September 28th, 2020
Believe it or not, bacteria found normally in your mouth may be involved with gut diseases and digestion issues. Digestive tract diseases, such as Inflammatory bowel disease (IBD) can be a real pain! The most common types of IBD include ulcerative colitis and Chron’s disease, which both involve chronic inflammation, and sometimes even painful sores (ulcers). Some common signs and symptoms of both ulcerative colitis and Crohn's disease include severe diarrhea, abdominal pain, fatigue and weight loss. As these conditions take a toll on the digestive tract, it can be easy to forget that the mouth is a part of this system, too! Your dentist may even be the first to notice common oral signs of these gastrointestinal diseases that could lead to early diagnosis, such as cobblestoning of the oral mucosa, canker sores (aphthous ulcers), pyostomatitis vegetans, inflammation at the corners of the mouth (angular cheilitis), redness around the mouth, and inflammation of the tongue (glossitis), just to name a few! Here are some common oral conditions that may manifest as a result of Chron's disease and ulcerative colitis:
Several research studies in the past investigating the guts of individuals diagnosed with IBD have found an overgrowth of common oral bacteria present in the gastrointestinal tracts of studied participants. Now, a recent study at the University of Michigan School of Medicine and School of Dentistry has also uncovered further discoveries on the topic, and suggests that poor oral health may make IBD symptoms more severe. Researchers are warning that neglecting your oral health may lead to trouble beyond tooth decay- extending to other systemic diseases such as heart disease, diabetes, and potentially IBD. According to the study, IBD affects an estimated 3 million adults in the United States, and may be the latest condition made worse by poor oral health.
The study, published in the journal Cell, investigated mice and showed two pathways that involved oral bacteria appearing to exacerbate gut inflammation. In the first pathway, researchers looked at the gut microbes in mice with inflamed colons and periodontitis, a severe form of gum disease. They found that periodontitis led to an increase in oral bacteria, which were also found to be present within the guts of the mice by traveling through the digestive tract. They believe that the disease-causing oral bacteria may aggravate gut inflammation by disrupting the normal healthy gut bacteria. They also observed that these mice were found to have both greater weight loss and disease activity.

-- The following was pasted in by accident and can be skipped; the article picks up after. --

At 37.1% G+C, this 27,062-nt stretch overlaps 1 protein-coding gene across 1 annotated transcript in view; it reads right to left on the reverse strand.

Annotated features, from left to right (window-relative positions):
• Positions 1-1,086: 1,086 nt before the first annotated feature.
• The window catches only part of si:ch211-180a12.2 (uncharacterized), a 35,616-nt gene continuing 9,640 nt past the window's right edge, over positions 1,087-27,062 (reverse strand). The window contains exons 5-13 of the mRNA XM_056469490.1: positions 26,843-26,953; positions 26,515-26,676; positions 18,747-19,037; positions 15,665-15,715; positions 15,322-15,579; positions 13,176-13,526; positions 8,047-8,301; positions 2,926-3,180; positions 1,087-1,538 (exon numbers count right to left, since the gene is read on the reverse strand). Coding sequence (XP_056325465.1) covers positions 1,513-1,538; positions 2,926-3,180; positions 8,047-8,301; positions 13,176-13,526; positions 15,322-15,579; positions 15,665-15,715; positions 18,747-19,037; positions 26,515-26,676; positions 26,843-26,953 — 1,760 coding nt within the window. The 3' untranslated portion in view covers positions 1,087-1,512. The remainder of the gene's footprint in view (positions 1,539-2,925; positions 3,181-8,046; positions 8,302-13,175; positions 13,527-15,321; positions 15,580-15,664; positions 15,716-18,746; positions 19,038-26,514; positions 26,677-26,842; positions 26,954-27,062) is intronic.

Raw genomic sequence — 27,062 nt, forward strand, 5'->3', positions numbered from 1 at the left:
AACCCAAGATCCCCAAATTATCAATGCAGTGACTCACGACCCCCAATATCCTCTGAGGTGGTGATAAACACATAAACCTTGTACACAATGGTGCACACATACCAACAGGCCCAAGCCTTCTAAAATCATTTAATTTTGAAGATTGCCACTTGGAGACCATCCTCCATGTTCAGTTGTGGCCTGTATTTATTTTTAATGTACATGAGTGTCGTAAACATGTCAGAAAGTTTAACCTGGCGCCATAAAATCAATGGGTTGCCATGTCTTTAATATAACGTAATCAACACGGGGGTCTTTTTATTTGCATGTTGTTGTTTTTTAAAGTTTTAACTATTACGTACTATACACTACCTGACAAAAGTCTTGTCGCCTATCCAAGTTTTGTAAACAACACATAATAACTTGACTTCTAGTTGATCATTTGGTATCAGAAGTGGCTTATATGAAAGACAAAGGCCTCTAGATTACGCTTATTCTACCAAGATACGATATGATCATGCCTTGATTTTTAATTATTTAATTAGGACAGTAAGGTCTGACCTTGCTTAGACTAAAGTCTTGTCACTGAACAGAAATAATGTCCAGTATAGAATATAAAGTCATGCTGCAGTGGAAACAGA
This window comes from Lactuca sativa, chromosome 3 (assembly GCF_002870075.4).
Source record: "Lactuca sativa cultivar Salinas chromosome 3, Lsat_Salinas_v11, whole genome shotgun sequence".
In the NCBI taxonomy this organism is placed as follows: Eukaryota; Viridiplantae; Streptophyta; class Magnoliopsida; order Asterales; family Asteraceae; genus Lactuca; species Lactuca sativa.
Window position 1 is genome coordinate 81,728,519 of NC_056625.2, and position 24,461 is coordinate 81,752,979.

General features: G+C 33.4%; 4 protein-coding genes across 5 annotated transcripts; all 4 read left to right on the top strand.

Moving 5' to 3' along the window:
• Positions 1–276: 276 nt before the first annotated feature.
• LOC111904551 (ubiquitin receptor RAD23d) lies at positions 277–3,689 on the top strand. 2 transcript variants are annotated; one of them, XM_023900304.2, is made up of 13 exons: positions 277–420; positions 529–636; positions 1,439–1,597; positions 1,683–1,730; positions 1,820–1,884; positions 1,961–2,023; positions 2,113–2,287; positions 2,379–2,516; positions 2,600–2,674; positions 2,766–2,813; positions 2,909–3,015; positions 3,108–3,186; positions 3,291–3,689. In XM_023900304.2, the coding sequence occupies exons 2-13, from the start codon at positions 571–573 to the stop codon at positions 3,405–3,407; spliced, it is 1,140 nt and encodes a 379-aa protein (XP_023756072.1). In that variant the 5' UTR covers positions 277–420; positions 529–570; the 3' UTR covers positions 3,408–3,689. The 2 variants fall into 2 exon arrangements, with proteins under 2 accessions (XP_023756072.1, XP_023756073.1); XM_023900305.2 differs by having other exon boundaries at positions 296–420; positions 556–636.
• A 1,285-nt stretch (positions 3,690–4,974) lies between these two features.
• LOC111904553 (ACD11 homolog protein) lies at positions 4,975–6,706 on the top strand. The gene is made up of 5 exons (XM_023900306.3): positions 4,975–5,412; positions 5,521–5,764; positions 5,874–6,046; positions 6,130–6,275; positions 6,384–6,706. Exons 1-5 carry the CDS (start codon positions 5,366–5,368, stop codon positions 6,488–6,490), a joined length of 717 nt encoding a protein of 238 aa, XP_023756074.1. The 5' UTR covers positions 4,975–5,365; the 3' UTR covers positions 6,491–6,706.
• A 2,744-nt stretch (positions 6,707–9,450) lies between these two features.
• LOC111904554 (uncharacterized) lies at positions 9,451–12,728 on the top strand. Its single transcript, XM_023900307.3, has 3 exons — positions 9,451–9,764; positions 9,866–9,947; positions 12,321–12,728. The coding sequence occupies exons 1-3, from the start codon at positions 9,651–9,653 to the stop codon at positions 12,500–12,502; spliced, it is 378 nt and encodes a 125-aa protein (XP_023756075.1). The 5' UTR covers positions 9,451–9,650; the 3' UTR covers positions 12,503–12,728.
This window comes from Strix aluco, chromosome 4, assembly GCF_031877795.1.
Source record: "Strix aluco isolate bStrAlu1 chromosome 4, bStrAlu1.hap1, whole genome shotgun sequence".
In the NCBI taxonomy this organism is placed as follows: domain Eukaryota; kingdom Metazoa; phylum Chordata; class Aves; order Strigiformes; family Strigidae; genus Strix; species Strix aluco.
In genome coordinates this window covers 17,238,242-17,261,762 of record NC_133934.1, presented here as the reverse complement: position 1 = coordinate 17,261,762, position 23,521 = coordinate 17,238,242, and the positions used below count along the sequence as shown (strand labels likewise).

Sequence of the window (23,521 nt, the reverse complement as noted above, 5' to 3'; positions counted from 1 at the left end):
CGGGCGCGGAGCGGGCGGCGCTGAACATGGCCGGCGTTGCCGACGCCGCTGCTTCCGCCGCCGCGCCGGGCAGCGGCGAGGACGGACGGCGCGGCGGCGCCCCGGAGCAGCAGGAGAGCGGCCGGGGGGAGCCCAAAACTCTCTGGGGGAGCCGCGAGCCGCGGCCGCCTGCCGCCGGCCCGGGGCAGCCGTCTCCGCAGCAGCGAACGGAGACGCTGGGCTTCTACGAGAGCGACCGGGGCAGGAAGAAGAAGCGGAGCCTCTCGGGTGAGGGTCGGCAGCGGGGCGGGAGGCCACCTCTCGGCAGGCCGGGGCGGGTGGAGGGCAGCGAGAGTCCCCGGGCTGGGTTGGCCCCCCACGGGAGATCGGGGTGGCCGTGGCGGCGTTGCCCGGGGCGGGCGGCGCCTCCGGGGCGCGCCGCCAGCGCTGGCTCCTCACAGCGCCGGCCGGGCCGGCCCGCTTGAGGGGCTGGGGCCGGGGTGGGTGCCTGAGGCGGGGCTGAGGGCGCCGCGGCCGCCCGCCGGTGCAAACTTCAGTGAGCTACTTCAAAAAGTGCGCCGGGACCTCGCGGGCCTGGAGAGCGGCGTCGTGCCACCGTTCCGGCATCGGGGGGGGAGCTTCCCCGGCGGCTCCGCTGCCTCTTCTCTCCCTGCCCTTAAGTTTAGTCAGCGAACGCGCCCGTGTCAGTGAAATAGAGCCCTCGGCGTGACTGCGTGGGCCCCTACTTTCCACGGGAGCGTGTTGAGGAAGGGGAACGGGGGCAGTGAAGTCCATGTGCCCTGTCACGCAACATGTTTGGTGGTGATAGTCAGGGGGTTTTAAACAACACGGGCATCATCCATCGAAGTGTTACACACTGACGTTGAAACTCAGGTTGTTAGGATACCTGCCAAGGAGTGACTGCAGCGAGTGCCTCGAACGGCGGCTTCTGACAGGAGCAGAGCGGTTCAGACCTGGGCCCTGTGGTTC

The second pathway involved the initiation of T cells (a main component of the immune system). The researchers believe that the inflammation resulting from periodontal disease triggers T cells, which can travel from the mouth to the gut where they may aggravate inflammation and prompt an immune response within the gut. Co-author Dr. William Giannobile, Professor of dentistry and chair of the department of periodontics and oral medicine at the U-M School of Dentistry, mentioned, "This exacerbation of gut inflammation driven by oral organisms that migrate to the gut has important ramifications in emphasizing to patients the critical need to promote oral health as a part of total body health and wellbeing,"
More research is necessary to determine the association between IBD and oral health, and exciting new research may provide more clues to how monitoring oral inflammation relates to improving systemic diseases like IBD. Practicing proper oral hygiene and attending regular dental visits to keep your oral care and inflammation under control is extremely important for keeping the rest of your body healthy!
This pandemic has impacted us all, but our community is indeed all stronger together. Our team at WDG always has your safety and health as our top priority, and we have implemented additional safety measures and equipment to help prevent the transmission of all infections, including COVID-19. Wellesley Dental Group has completely reopened since June 8th, 2020 for all dental procedures and cleanings! Thank you for entrusting your health and dental care to us at Wellesley Dental Group.
Feel free to contact Drs. Ali & Ali and the caring team at Wellesley Dental Group if you have any thoughts or concerns; they will be happy to answer your questions! Contact us today at 781-237-9071 or firstname.lastname@example.org to set up an appointment.
Your little ones and teens are welcome to visit our pediatric dentist, Dr. Derek, and Dr. Emad is happy to help with your TMJ and orthodontic needs. For wisdom teeth extractions or any other oral surgery needs, Dr. Stephens would love to help, and our gum-specialist Dr. Singh can help with your gum-related concerns.